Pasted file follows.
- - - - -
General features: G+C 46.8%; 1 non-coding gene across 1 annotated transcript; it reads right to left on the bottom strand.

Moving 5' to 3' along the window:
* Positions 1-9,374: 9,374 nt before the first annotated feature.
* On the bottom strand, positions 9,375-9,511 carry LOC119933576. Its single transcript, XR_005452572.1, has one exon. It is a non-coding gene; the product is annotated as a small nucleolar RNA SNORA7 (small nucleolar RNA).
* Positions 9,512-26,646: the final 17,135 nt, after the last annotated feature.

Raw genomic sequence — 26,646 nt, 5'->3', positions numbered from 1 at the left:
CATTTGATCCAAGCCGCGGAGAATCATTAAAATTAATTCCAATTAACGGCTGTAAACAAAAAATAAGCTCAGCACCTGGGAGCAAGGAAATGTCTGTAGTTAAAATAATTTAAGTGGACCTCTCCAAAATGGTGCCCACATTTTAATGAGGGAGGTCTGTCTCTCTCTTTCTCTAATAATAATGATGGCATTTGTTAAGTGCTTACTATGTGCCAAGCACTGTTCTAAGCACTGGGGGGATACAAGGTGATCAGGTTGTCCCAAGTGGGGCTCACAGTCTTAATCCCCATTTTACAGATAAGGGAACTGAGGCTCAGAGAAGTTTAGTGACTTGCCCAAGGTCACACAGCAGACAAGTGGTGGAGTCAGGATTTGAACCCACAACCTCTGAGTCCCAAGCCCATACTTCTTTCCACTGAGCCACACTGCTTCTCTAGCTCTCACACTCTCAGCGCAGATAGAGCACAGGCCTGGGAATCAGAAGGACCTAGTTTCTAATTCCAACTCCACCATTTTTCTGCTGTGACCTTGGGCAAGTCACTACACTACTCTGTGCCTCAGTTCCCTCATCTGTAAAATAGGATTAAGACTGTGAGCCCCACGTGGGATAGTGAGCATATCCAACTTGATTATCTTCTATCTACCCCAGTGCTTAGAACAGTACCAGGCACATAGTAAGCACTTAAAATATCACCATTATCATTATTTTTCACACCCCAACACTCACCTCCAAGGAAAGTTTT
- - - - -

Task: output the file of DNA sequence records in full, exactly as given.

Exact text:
General features: G+C 46.8%; 1 non-coding gene across 1 annotated transcript; it reads right to left on the bottom strand.

Moving 5' to 3' along the window:
* Positions 1-9,374: 9,374 nt before the first annotated feature.
* On the bottom strand, positions 9,375-9,511 carry LOC119933576. Its single transcript, XR_005452572.1, has one exon. It is a non-coding gene; the product is annotated as a small nucleolar RNA SNORA7 (small nucleolar RNA).
* Positions 9,512-26,646: the final 17,135 nt, after the last annotated feature.

Raw genomic sequence — 26,646 nt, 5'->3', positions numbered from 1 at the left:
CATTTGATCCAAGCCGCGGAGAATCATTAAAATTAATTCCAATTAACGGCTGTAAACAAAAAATAAGCTCAGCACCTGGGAGCAAGGAAATGTCTGTAGTTAAAATAATTTAAGTGGACCTCTCCAAAATGGTGCCCACATTTTAATGAGGGAGGTCTGTCTCTCTCTTTCTCTAATAATAATGATGGCATTTGTTAAGTGCTTACTATGTGCCAAGCACTGTTCTAAGCACTGGGGGGATACAAGGTGATCAGGTTGTCCCAAGTGGGGCTCACAGTCTTAATCCCCATTTTACAGATAAGGGAACTGAGGCTCAGAGAAGTTTAGTGACTTGCCCAAGGTCACACAGCAGACAAGTGGTGGAGTCAGGATTTGAACCCACAACCTCTGAGTCCCAAGCCCATACTTCTTTCCACTGAGCCACACTGCTTCTCTAGCTCTCACACTCTCAGCGCAGATAGAGCACAGGCCTGGGAATCAGAAGGACCTAGTTTCTAATTCCAACTCCACCATTTTTCTGCTGTGACCTTGGGCAAGTCACTACACTACTCTGTGCCTCAGTTCCCTCATCTGTAAAATAGGATTAAGACTGTGAGCCCCACGTGGGATAGTGAGCATATCCAACTTGATTATCTTCTATCTACCCCAGTGCTTAGAACAGTACCAGGCACATAGTAAGCACTTAAAATATCACCATTATCATTATTTTTCACACCCCAACACTCACCTCCAAGGAAAGTTTT